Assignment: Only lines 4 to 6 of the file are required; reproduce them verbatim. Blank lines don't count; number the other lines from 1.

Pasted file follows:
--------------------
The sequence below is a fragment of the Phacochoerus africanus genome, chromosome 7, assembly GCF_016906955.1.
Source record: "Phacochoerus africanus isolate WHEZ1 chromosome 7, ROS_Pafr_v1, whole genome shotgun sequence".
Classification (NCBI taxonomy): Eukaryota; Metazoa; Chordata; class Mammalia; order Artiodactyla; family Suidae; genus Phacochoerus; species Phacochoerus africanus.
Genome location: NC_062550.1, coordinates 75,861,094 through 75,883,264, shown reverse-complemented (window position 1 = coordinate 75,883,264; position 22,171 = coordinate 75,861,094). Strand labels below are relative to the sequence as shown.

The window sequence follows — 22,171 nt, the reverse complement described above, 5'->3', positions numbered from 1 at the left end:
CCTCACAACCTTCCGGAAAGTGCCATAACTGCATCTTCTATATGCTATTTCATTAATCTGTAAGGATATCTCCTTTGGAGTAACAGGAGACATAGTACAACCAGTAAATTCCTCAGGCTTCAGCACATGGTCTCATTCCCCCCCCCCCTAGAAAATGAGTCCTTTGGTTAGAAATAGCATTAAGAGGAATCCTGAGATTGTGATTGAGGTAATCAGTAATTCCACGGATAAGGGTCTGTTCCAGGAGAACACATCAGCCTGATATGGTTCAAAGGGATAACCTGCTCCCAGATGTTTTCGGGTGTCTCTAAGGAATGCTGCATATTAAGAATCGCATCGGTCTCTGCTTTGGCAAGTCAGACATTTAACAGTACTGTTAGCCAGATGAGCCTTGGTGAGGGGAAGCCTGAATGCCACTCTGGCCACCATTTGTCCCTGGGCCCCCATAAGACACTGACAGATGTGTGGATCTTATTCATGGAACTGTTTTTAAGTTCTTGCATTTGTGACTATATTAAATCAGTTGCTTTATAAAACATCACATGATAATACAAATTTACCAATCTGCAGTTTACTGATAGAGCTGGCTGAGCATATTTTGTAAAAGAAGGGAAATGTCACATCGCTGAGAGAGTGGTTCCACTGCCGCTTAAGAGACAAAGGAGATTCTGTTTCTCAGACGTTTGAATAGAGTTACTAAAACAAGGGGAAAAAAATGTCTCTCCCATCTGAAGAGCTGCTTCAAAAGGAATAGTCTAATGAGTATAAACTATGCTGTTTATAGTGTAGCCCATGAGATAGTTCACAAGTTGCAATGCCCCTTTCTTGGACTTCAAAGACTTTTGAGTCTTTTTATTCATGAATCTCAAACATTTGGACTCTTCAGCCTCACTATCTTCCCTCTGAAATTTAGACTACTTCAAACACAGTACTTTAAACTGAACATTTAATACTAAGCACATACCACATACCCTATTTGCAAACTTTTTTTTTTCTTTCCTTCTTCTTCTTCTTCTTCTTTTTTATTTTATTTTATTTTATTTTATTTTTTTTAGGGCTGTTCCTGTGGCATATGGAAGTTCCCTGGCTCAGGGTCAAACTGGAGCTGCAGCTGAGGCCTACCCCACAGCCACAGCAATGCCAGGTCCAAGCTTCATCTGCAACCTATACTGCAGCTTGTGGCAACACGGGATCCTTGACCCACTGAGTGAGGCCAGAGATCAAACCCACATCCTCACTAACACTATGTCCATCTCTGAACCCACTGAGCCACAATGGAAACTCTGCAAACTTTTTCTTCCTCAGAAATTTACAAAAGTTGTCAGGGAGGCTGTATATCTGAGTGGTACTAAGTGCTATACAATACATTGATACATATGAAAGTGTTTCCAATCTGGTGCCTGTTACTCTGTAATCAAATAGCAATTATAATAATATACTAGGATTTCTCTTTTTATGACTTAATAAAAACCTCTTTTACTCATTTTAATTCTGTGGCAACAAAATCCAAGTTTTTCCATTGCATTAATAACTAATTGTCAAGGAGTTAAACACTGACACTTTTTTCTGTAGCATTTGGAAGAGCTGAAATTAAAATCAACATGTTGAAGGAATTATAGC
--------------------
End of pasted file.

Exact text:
Genome location: NC_062550.1, coordinates 75,861,094 through 75,883,264, shown reverse-complemented (window position 1 = coordinate 75,883,264; position 22,171 = coordinate 75,861,094). Strand labels below are relative to the sequence as shown.

The window sequence follows — 22,171 nt, the reverse complement described above, 5'->3', positions numbered from 1 at the left end:
CCTCACAACCTTCCGGAAAGTGCCATAACTGCATCTTCTATATGCTATTTCATTAATCTGTAAGGATATCTCCTTTGGAGTAACAGGAGACATAGTACAACCAGTAAATTCCTCAGGCTTCAGCACATGGTCTCATTCCCCCCCCCCCTAGAAAATGAGTCCTTTGGTTAGAAATAGCATTAAGAGGAATCCTGAGATTGTGATTGAGGTAATCAGTAATTCCACGGATAAGGGTCTGTTCCAGGAGAACACATCAGCCTGATATGGTTCAAAGGGATAACCTGCTCCCAGATGTTTTCGGGTGTCTCTAAGGAATGCTGCATATTAAGAATCGCATCGGTCTCTGCTTTGGCAAGTCAGACATTTAACAGTACTGTTAGCCAGATGAGCCTTGGTGAGGGGAAGCCTGAATGCCACTCTGGCCACCATTTGTCCCTGGGCCCCCATAAGACACTGACAGATGTGTGGATCTTATTCATGGAACTGTTTTTAAGTTCTTGCATTTGTGACTATATTAAATCAGTTGCTTTATAAAACATCACATGATAATACAAATTTACCAATCTGCAGTTTACTGATAGAGCTGGCTGAGCATATTTTGTAAAAGAAGGGAAATGTCACATCGCTGAGAGAGTGGTTCCACTGCCGCTTAAGAGACAAAGGAGATTCTGTTTCTCAGACGTTTGAATAGAGTTACTAAAACAAGGGGAAAAAAATGTCTCTCCCATCTGAAGAGCTGCTTCAAAAGGAATAGTCTAATGAGTATAAACTATGCTGTTTATAGTGTAGCCCATGAGATAGTTCACAAGTTGCAATGCCCCTTTCTTGGACTTCAAAGACTTTTGAGTCTTTTTATTCATGAATCTCAAACATTTGGACTCTTCAGCCTCACTATCTTCCCTCTGAAATTTAGACTACTTCAAACACAGTACTTTAAACTGAACATTTAATACTAAGCACATACCACATACCCTATTTGCAAACTTTTTTTTTTCTTTCCTTCTTCTTCTTCTTCTTCTTTTTTATTTTATTTTATTTTATTTTATTTTTTTTAGGGCTGTTCCTGTGGCATATGGAAGTTCCCTGGCTCAGGGTCAAACTGGAGCTGCAGCTGAGGCCTACCCCACAGCCACAGCAATGCCAGGTCCAAGCTTCATCTGCAACCTATACTGCAGCTTGTGGCAACACGGGATCCTTGACCCACTGAGTGAGGCCAGAGATCAAACCCACATCCTCACTAACACTATGTCCATCTCTGAACCCACTGAGCCACAATGGAAACTCTGCAAACTTTTTCTTCCTCAGAAATTTACAAAAGTTGTCAGGGAGGCTGTATATCTGAGTGGTACTAAGTGCTATACAATACATTGATACATATGAAAGTGTTTCCAATCTGGTGCCTGTTACTCTGTAATCAAATAGCAATTATAATAATATACTAGGATTTCTCTTTTTATGACTTAATAAAAACCTCTTTTACTCATTTTAATTCTGTGGCAACAAAATCCAAGTTTTTCCATTGCATTAATAACTAATTGTCAAGGAGTTAAACACTGACACTTTTTTCTGTAGCATTTGGAAGAGCTGAAATTAAAATCAACATGTTGAAGGAATTATAGC